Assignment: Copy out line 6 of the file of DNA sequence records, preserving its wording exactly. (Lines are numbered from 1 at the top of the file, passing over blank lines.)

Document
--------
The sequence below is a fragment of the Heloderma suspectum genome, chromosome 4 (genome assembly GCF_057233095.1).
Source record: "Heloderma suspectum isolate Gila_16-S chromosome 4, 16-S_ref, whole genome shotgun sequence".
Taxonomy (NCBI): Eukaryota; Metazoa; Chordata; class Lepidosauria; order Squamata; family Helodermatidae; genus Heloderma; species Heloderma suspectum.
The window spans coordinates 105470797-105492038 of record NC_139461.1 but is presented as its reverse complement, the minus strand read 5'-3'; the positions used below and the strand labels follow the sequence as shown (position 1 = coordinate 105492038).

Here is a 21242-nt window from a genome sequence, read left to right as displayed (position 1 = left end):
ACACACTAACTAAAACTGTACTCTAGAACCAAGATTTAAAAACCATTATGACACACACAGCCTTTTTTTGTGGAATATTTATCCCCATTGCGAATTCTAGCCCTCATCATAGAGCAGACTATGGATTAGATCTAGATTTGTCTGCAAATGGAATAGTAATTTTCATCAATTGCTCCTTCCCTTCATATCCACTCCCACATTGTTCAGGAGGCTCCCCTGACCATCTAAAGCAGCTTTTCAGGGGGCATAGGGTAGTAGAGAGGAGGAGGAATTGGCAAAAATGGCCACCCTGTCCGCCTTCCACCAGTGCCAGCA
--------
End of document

ACACACTAACTAAAACTGTACTCTAGAACCAAGATTTAAAAACCATTATGACACACACAGCCTTTTTTTGTGGAATATTTATCCCCATTGCGAATTCTAGCCCTCATCATAGAGCAGACTATGGATTAGATCTAGATTTGTCTGCAAATGGAATAGTAATTTTCATCAATTGCTCCTTCCCTTCATATCCACTCCCACATTGTTCAGGAGGCTCCCCTGACCATCTAAAGCAGCTTTTCAGGGGGCATAGGGTAGTAGAGAGGAGGAGGAATTGGCAAAAATGGCCACCCTGTCCGCCTTCCACCAGTGCCAGCA